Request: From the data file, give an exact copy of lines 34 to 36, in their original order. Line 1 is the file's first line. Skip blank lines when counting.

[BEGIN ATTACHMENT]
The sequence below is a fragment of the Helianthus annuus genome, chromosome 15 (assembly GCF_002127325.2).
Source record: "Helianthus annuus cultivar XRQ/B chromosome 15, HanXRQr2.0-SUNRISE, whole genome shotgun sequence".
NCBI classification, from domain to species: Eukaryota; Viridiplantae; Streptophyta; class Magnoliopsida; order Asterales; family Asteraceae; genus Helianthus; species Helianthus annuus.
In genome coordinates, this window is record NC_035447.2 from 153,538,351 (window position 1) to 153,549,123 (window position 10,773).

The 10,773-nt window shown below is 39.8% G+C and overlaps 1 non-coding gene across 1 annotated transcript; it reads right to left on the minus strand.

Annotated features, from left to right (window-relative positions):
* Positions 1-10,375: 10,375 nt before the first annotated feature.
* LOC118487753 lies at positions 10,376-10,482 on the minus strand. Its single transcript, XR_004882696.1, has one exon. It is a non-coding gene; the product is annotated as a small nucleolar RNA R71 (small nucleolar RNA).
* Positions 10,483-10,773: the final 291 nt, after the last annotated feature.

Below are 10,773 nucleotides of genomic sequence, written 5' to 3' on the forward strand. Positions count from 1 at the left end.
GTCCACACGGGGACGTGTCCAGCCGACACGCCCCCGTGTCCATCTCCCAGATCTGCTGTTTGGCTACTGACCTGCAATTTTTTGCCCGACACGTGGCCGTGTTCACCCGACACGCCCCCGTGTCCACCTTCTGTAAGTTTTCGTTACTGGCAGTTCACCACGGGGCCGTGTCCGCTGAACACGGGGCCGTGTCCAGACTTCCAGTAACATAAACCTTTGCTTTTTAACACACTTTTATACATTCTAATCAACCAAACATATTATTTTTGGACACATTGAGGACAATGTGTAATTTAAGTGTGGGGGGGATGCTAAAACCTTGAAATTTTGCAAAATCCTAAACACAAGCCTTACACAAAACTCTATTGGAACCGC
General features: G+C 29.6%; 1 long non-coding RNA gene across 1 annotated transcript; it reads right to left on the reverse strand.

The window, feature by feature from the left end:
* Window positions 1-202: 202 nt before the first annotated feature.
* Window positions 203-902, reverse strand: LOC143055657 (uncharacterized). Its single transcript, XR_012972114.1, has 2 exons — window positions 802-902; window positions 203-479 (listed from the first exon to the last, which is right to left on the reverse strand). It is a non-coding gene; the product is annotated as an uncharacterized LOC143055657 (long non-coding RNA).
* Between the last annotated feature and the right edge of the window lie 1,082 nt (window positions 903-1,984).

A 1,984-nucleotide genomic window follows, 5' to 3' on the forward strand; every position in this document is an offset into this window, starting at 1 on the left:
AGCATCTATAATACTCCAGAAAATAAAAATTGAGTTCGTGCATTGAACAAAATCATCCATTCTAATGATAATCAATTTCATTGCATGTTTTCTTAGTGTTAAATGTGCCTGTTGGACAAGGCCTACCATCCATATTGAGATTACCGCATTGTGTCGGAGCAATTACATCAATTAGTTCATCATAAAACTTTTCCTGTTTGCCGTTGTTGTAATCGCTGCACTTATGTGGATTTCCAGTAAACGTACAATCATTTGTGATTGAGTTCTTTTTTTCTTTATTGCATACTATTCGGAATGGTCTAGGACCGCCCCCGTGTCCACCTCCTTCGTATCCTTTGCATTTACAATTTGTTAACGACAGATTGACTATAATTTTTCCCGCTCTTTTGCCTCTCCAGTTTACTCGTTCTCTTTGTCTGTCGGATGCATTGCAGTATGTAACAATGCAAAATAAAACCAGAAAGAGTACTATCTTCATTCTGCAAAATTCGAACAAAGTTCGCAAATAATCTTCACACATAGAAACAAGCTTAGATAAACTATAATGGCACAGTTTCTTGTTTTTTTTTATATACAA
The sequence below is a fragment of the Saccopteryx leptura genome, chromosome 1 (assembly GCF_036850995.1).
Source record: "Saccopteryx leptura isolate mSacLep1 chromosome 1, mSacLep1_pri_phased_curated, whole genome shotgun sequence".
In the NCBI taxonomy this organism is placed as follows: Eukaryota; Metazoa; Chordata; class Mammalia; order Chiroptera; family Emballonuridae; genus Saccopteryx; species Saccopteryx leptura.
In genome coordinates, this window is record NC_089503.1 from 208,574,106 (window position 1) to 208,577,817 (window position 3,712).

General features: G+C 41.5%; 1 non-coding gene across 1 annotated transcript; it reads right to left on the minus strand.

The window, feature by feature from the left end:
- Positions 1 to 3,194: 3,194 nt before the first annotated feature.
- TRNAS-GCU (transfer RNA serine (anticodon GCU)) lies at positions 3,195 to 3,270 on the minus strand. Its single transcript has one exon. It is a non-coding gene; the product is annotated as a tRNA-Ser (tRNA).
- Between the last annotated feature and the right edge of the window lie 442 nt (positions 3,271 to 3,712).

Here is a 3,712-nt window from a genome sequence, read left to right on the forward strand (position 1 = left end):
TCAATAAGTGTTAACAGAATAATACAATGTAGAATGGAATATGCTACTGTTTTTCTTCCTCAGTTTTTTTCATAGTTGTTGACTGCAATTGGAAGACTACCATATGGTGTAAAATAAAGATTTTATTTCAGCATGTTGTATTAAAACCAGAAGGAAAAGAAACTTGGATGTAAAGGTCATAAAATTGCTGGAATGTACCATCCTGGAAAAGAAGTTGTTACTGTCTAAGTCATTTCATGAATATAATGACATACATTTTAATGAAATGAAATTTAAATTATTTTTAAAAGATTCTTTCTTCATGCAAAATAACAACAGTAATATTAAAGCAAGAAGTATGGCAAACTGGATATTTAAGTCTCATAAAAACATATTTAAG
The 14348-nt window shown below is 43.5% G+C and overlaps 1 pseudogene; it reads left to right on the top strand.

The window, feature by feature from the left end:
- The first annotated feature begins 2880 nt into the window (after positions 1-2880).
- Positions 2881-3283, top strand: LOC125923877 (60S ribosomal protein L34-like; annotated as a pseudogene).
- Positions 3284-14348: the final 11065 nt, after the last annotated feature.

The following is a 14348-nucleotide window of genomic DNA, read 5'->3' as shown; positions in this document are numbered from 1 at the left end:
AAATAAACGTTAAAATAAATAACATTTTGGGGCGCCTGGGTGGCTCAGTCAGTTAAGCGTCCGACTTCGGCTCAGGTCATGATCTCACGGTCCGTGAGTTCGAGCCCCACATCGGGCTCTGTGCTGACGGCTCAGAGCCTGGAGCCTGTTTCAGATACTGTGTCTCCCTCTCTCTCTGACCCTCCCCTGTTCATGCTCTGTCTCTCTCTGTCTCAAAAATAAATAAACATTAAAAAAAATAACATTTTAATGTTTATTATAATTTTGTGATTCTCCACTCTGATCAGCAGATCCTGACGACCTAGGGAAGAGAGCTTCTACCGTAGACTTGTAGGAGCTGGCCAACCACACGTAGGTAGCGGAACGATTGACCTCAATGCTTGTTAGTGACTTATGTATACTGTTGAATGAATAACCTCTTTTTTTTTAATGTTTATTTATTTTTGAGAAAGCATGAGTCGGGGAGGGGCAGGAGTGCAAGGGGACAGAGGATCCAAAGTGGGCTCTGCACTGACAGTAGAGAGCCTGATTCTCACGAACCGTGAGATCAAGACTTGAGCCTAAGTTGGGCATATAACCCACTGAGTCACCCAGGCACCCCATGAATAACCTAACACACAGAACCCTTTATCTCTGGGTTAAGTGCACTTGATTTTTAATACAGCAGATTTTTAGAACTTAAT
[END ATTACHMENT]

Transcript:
- Positions 3284-14348: the final 11065 nt, after the last annotated feature.

The following is a 14348-nucleotide window of genomic DNA, read 5'->3' as shown; positions in this document are numbered from 1 at the left end:
AAATAAACGTTAAAATAAATAACATTTTGGGGCGCCTGGGTGGCTCAGTCAGTTAAGCGTCCGACTTCGGCTCAGGTCATGATCTCACGGTCCGTGAGTTCGAGCCCCACATCGGGCTCTGTGCTGACGGCTCAGAGCCTGGAGCCTGTTTCAGATACTGTGTCTCCCTCTCTCTCTGACCCTCCCCTGTTCATGCTCTGTCTCTCTCTGTCTCAAAAATAAATAAACATTAAAAAAAATAACATTTTAATGTTTATTATAATTTTGTGATTCTCCACTCTGATCAGCAGATCCTGACGACCTAGGGAAGAGAGCTTCTACCGTAGACTTGTAGGAGCTGGCCAACCACACGTAGGTAGCGGAACGATTGACCTCAATGCTTGTTAGTGACTTATGTATACTGTTGAATGAATAACCTCTTTTTTTTTAATGTTTATTTATTTTTGAGAAAGCATGAGTCGGGGAGGGGCAGGAGTGCAAGGGGACAGAGGATCCAAAGTGGGCTCTGCACTGACAGTAGAGAGCCTGATTCTCACGAACCGTGAGATCAAGACTTGAGCCTAAGTTGGGCATATAACCCACTGAGTCACCCAGGCACCCCATGAATAACCTAACACACAGAACCCTTTATCTCTGGGTTAAGTGCACTTGATTTTTAATACAGCAGATTTTTAGAACTTAAT